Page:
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Building Great Sleep Habits

Building Great Sleep Habits

As your baby moves beyond being a newborn, it’s a great time to look at some behaviours that can help grow great sleep habits for the future.

These behaviours can help your baby have longer day naps and sleep for longer stretches during the night as they get older. These techniques can help avoid the need for 'sleep training' in the future, as your baby will have gently and gradually learned to self settle over time.

These techniques will gently encourage the skills necessary for your baby to consolidate their night sleep into longer, more restful stretches.

Fall asleep in bed rather than on you

Newborns often need a lot of patting, rocking and jiggling to get to sleep. And some will only sleep on Mum or Dad when they are little! However learning to actually fall asleep in bed is a very useful skill to teach your baby gradually over their first few months.

It's worth having this in your mind and slowly working towards falling asleep in bed. It might be a gradual process where you still pat to sleep or stroke babies forehead, but baby actually does the last part of falling asleep lying in their bed rather than on you.

Sleeps in bed

As above, actually having some sleeps in bed each day is a great step to consolidating sleep. Babies often sleep very well in a buggy or carrier, as the movement helps both fall asleep and stay asleep.

Our recommendation is to aim to have at least one sleep a day in bed so baby knows they can sleep without movement.

Have a think about which sleep baby settles most easily for and try this one in their bed. Often this is the first sleep in the morning, when your baby is well rested from overnight and has had a good morning feed. Babies can become gradually harder to settle through the day if they are over-tired, and those grumpy times can continue to work well in a baby carrier or a walk in the buggy.

You can also experiment with stretching out shorter sleeps by having the first sleep cycle in bed and resettling in a baby carrier or buggy.

Feeds after sleep rather than in order to get to sleep

A very common settling technique with babies is to either feed to sleep or to offer a ‘top-up’ right prior to a nap to help baby get drowsy.   Over time this can reinforce to your baby that they can only fall asleep by being fed and can lead to more night feeds and more catnapping.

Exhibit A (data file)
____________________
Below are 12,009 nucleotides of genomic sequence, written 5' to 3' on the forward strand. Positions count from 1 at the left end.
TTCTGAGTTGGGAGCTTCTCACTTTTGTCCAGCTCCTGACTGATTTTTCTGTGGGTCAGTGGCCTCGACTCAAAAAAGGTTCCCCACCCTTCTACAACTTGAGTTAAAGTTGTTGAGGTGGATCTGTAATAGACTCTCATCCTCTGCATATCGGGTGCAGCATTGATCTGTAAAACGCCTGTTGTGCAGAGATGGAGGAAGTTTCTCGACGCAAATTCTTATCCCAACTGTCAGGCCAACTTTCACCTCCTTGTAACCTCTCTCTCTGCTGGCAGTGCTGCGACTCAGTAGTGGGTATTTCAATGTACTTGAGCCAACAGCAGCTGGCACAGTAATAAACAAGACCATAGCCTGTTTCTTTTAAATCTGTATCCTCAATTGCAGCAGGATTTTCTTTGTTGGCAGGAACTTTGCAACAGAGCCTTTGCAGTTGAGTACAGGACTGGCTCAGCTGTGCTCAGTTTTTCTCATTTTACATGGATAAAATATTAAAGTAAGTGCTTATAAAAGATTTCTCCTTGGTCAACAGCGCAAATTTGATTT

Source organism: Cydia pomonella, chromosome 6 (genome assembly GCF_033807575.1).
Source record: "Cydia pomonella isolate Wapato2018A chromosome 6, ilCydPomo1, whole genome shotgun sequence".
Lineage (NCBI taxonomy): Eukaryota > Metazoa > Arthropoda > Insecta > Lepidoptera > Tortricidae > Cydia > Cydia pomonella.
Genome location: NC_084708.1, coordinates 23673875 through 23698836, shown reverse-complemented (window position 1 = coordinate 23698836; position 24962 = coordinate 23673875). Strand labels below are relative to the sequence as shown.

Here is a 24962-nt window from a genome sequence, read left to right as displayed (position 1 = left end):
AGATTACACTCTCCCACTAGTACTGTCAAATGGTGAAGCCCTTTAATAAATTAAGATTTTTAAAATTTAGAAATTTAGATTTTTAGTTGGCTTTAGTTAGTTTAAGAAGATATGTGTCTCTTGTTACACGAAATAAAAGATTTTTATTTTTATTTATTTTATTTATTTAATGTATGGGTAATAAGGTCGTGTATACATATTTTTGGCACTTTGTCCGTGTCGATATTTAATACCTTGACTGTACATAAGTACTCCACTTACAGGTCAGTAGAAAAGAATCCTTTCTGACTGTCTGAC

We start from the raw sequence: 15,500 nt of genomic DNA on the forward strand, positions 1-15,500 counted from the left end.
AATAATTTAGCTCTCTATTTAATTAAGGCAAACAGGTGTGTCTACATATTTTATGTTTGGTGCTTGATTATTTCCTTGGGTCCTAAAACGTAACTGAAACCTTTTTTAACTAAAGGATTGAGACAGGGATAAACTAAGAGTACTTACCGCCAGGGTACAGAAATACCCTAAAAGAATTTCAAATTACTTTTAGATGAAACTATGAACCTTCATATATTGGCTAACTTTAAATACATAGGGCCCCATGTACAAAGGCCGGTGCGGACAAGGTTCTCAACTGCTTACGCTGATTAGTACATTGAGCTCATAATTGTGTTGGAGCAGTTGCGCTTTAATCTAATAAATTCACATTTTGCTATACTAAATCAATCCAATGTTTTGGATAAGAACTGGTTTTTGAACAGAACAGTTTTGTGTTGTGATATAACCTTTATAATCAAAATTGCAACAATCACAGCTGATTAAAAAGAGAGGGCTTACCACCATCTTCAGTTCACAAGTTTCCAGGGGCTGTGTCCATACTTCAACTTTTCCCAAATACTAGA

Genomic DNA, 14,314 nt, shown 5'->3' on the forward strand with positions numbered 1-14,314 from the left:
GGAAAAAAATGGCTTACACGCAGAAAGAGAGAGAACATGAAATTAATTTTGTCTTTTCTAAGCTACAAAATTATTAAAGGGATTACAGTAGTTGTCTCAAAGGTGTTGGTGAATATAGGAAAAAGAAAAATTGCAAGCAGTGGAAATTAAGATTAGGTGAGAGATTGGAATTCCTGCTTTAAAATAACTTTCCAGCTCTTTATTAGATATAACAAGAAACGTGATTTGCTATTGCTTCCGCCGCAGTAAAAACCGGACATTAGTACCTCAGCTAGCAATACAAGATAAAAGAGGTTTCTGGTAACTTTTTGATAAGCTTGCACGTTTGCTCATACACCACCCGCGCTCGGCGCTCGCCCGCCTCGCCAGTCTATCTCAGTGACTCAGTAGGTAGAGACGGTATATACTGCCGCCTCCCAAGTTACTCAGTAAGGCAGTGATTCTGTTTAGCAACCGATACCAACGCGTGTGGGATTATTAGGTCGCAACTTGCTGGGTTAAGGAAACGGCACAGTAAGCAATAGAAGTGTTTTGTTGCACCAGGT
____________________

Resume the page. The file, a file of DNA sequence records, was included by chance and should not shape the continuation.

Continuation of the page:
Using the feed/awake time/sleep routine can help with this, by feeding your baby when they wake and are alert and hungry.



Bedtime feeds & awake time

At bedtime, it can be a good idea to gradually increase the time between the end of your bedtime feed and when baby goes into to bed to sleep.

So rather than baby falling asleep on the breast or bottle, you could feed until drowsy then have a story or say your goodnights to other members of the family. Use whatever else you need to help baby fall asleep, such as head stroking or patting. Then over time you can gradually reduce that help too.

Our rule of thumb would be to gradually increase the awake time to about 10 minutes from the end of feed until baby goes into bed, so they are slowly learning to relax and fall asleep without help.

Newborn baby asleep in bassinet - swaddled in a Woolbabe Moss Wilderness swaddle blanket

Not every night waking needs a feed

As your baby moves from newborn through to the 3-6 months stage and beyond, not every night waking necessarily means your baby is hungry! However they will likely always be happy to take the breast or bottle, particularly if this is how you settle them for bedtime or to get back to sleep. And as parents, we are in the habit of always offering a feed first rather than looking at other options for resettling.

But there are lots of reasons babies wake in the night, including being cold, disturbed by parents making noise or startling awake between sleep cycles.

Night waking can really increase once the physiological changes happen around 4-5 months when babies start to wake fully between every sleep cycle. Over time, night waking will often increase in frequency rather than decrease and often it has nothing to do with hunger!

So it is well worth having a range of resettling options for during the night and trying some of these options before automatically offering a feed.


Introduce some helpful sleep associations

Babies learn over time what to associate with sleep and what they rely on to get to sleep. Newborns often learn to associate being swaddled with falling asleep, as well as techniques like feeding or rocking to sleep.

A dummy is another common sleep association.

We recommend you add in some sleep associations that don't require Mum or Dad, as over time these can help your little one to fall back to sleep without needing your help.

These can include a snuggly sleeping bag, a safe comforter such as a Cuski and continuous white noise.

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